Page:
Thursday, 25 October 2018: 3:15 PM
Pinnacle C (Stoweflake Mountain Resort )
Hailstorms across the United States cause more than $10 billion annually in property losses with major events exceeding $1 billion in losses. The increase in hailstorm losses has outpaced advances in detection, forecasting, and damage mitigation. The ability to forecast with any detail the maximum hail size, concentration, and the true damage potential remains a challenge. Until recently, there were limited quantitative data on hailstone strength. Hailstones were qualitatively referred to as “hard”, “soft”, or “slushy”. The strength of hail influences the amount of damage a given hailstone can produce, at a given impact kinetic energy. The strength of hail is likely function of several factors: the temperatures at which the ice grains were produced, residence time within the hail growth zone, and any imperfections that can lead to crack propagation when under compression (i.e. the interface between layered structures from alternating growth regimes, expansion cracks, large bubble features, etc.)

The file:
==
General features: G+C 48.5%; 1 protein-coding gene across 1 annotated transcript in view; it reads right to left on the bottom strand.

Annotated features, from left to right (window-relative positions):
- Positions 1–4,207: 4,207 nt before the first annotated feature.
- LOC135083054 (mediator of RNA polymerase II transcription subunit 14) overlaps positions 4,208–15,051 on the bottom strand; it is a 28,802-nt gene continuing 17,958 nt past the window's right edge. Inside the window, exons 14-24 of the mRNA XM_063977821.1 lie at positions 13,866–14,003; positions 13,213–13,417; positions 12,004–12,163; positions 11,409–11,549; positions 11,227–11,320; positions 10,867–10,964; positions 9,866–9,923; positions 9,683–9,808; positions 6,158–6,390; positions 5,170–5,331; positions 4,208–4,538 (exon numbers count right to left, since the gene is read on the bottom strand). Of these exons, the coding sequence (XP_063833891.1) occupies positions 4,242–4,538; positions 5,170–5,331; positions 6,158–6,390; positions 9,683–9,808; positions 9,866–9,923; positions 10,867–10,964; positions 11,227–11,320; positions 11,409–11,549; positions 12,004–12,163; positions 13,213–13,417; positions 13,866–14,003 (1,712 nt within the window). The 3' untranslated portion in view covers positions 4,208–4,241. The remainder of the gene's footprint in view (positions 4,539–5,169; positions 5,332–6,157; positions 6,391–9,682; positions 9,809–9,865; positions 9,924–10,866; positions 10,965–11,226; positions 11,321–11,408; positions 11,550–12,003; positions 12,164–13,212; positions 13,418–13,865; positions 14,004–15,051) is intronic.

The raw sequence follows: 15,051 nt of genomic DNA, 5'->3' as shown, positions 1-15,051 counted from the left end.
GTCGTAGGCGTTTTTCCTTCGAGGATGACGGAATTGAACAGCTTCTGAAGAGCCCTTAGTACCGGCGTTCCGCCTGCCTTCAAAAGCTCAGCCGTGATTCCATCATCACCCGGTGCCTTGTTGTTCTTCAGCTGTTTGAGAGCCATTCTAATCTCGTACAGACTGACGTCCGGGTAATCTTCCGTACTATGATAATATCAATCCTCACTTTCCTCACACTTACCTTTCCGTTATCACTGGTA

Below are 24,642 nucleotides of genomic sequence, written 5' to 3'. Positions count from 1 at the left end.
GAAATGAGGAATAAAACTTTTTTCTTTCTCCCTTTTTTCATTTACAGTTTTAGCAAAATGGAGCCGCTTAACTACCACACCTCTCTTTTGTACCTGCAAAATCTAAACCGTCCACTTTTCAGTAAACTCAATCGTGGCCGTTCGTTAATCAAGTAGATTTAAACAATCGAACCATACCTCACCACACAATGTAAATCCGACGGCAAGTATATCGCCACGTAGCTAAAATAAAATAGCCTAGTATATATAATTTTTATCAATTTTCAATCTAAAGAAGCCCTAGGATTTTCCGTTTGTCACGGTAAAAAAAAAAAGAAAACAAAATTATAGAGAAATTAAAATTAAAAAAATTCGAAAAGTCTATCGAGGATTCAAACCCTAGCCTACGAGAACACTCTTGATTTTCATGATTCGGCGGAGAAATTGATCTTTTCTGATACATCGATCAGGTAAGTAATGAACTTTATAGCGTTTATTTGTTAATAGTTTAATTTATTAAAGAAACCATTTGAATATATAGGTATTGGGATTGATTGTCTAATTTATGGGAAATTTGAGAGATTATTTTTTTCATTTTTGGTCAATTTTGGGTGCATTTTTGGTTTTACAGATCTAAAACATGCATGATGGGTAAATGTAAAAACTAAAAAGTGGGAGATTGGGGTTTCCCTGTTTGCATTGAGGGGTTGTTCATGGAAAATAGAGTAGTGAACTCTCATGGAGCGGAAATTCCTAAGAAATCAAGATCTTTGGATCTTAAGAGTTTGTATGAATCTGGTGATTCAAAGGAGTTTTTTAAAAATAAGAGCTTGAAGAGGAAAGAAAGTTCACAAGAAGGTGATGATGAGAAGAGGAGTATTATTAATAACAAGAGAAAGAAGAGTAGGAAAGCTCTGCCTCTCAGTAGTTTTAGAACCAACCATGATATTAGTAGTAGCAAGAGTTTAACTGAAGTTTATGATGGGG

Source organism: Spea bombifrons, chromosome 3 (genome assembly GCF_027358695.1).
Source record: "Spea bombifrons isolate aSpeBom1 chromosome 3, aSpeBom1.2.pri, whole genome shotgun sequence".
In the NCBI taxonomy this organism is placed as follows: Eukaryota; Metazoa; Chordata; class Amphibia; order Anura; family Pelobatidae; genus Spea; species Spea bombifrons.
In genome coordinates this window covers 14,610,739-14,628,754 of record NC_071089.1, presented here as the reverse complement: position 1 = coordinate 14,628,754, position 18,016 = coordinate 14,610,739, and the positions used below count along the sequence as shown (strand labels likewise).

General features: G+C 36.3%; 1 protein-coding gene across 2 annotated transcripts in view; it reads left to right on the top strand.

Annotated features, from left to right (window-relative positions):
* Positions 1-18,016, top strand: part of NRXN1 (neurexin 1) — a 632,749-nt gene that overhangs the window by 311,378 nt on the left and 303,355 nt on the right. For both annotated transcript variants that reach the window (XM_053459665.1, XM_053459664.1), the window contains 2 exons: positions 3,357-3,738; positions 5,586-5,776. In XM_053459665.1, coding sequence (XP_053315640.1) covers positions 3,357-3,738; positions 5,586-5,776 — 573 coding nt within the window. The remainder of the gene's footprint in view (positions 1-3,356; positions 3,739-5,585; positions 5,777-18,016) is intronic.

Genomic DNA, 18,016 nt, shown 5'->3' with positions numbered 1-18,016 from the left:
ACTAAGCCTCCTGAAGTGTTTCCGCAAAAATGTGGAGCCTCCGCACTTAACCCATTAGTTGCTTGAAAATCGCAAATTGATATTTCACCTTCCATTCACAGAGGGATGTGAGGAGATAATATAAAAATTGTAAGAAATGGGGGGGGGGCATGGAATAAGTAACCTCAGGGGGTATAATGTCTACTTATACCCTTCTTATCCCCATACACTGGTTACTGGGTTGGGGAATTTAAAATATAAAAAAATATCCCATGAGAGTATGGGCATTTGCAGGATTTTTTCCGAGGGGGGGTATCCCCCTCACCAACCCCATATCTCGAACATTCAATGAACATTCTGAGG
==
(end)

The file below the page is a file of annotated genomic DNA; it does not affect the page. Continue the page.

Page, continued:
The Insurance Institute for Business & Home Safety has performed compressive strength tests and detailed physical measurements on over 2,000 hailstones during their annual field research program from 2012-2016. This study examines thermodynamic and kinematic variables and their influence on hailstone mass-diameter relationships, axis ratios, and compressive strength. Twenty thunderstorms cases, the majority of which are supercells that contained sufficient sample sizes of hailstone strength from several locations across the hail swath were analyzed. Proximity soundings from the Rapid Refresh (RAP) archived model analysis fields were reconstructed to represent the storm inflow environment. In general, kinematic variables (i.e. shear vector, storm-relative flow) exhibited a greater correlation to mean and maximum hailstone strength than thermodynamic proxies for updraft strength.
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